Preparation

The making of Piragi can be separated into four distinct steps.


Step 1: Preparation of Dough

Milk, flour, yeast and other ingredients (for varying tastes) are mixed together in a bowl. The mixture is then kneaded to a proper consistency - determined by the individual preparer - and then set to rise until the volume has doubled (approx. 90 mins.). While the dough is rising, the Filling is prepared.


Step 2: Preparation of Filling

Bacon, ham, and onions (for the meat-variety of Piragi) are chopped into little bits and then lightly baked on a pan. The now mixed-together ingredients are then strained - to remove any fat that might have seeped during the baking - and then deposited into a bowl along with caraway seeds and any additional ingredients one would desire. These ingredients are then mixed together and the Filling is prepared.


Step 3: Forming Piragi

A chunk of dough is taken out of the bowl and then flattened. A bit of dough is pulled toward the preparer from the chunk. A tablespoon of filling is placed in lower of the bit of dough. A glass with a diameter of approx. 3 in. is used to cut out a circle of dough. The circle of dough is then folded over, and formed into the Piragi shape.


Step 4: Baking Piragi

Uncooked, formed Piragi are placed on a baking pan, glazed with a mixture of beaten egg and water, and then baked for 10-15 minutes.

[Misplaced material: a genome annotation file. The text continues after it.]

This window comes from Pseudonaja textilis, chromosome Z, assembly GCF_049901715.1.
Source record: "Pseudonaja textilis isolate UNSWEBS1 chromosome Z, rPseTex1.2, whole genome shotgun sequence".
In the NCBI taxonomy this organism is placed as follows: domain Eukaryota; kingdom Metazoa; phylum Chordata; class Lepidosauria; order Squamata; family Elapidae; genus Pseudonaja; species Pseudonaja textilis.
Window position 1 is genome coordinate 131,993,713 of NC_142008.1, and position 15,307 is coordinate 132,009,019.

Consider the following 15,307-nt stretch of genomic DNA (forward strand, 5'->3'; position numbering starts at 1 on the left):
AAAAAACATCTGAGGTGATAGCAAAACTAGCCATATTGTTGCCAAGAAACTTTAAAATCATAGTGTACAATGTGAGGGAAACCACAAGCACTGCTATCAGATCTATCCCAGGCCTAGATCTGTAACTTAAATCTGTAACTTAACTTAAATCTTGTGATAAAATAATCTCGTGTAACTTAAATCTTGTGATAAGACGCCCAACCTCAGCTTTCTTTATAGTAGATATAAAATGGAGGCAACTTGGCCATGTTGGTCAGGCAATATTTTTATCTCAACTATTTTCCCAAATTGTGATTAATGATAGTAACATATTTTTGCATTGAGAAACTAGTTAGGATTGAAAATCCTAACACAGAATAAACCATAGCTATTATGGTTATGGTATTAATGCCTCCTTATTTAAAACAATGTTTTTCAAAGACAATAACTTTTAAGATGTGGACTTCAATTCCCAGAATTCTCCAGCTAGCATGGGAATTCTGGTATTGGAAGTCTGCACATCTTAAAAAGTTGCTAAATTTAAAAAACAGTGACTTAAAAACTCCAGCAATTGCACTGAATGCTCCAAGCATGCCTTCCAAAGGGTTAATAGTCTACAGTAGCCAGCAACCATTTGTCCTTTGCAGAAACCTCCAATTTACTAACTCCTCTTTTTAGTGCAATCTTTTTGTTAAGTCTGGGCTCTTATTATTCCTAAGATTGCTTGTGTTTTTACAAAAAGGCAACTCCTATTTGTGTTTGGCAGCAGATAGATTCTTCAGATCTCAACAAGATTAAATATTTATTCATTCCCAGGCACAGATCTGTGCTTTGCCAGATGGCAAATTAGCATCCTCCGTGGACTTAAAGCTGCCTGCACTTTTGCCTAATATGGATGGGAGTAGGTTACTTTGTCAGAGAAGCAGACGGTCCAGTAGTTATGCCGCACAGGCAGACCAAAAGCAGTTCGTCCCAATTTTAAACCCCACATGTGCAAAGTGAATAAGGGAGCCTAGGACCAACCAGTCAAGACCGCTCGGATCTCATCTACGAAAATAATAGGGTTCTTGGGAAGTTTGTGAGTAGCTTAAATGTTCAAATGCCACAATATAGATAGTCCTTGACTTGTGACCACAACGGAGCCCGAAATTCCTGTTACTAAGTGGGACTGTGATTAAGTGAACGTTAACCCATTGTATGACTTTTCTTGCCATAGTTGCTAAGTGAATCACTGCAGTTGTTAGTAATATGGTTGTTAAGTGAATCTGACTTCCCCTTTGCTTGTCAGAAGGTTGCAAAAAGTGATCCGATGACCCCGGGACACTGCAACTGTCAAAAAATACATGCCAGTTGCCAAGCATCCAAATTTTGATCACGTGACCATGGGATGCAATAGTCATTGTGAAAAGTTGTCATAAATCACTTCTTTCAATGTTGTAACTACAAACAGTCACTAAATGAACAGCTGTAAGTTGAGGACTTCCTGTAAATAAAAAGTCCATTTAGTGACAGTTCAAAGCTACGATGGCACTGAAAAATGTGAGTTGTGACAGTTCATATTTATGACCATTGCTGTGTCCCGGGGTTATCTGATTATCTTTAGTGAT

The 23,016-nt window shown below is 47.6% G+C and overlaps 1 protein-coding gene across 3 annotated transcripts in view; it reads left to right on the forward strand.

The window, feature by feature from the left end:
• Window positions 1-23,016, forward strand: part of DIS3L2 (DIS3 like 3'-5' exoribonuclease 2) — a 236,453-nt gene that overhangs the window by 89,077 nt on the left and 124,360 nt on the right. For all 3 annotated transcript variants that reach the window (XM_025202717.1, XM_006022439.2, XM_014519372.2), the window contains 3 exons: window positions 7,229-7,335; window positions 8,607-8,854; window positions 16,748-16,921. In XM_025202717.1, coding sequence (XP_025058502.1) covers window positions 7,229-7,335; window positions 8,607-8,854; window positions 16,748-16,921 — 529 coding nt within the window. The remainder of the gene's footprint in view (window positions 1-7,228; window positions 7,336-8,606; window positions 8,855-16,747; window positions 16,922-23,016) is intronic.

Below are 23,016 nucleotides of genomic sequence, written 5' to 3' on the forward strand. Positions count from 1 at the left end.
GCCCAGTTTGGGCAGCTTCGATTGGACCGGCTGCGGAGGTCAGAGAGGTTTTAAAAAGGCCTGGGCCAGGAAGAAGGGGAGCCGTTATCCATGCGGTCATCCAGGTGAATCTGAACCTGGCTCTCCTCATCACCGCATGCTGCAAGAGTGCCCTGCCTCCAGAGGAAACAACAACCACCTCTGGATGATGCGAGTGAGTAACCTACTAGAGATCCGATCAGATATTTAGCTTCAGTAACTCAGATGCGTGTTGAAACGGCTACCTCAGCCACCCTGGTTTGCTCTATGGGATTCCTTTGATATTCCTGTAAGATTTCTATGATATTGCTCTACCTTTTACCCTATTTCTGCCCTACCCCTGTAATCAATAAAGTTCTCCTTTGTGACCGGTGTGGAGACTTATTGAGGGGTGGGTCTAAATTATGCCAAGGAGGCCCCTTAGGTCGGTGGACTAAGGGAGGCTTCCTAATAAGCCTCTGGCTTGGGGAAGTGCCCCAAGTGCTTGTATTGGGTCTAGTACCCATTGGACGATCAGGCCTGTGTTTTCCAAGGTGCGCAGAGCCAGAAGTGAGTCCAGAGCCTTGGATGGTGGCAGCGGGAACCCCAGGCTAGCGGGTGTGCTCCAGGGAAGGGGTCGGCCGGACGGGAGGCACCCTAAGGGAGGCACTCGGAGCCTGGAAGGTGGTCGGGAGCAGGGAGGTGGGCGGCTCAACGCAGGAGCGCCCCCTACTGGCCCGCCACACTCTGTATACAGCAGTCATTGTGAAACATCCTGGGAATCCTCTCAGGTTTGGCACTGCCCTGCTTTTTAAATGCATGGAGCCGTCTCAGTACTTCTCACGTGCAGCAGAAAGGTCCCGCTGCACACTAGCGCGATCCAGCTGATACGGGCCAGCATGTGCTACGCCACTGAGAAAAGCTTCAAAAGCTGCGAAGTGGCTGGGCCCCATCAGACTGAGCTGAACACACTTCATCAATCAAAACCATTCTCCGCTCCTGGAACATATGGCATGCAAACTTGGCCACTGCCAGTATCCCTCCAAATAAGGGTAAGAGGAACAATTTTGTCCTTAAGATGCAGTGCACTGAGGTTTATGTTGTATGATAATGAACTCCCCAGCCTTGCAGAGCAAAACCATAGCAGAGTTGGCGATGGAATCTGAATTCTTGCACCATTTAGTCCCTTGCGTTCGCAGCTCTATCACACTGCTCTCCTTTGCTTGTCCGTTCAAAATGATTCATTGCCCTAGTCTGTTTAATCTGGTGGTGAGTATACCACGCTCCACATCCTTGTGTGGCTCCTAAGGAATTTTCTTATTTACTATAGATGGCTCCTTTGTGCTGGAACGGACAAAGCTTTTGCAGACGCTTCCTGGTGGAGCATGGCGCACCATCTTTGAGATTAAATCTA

NOTE: Almost all of the steps mentioned above can be varied upon by the individual preparer according to his/her tastes.

The preparation of Piragi is in itself a piece of folklore to be studied. Small groups often times come together to make the Piragi in a collective - each person being assigned a different task. It is in the most labor intensive part the process - the forming of Piragi - that a social event often takes place. Children form Piragi alongside their parents, members of communities and many others gather together for this event with everyone having a relatively equal status in the preparation sequence. The part of the task that is reserved for the most experienced, though, is the making of the dough and filling - this task requires that the preparer have the necessary "taste" for how the Filling and dough "should be." Overall, the making of Piragi serves to stimulate community solidarity while reminding participants of their heritage.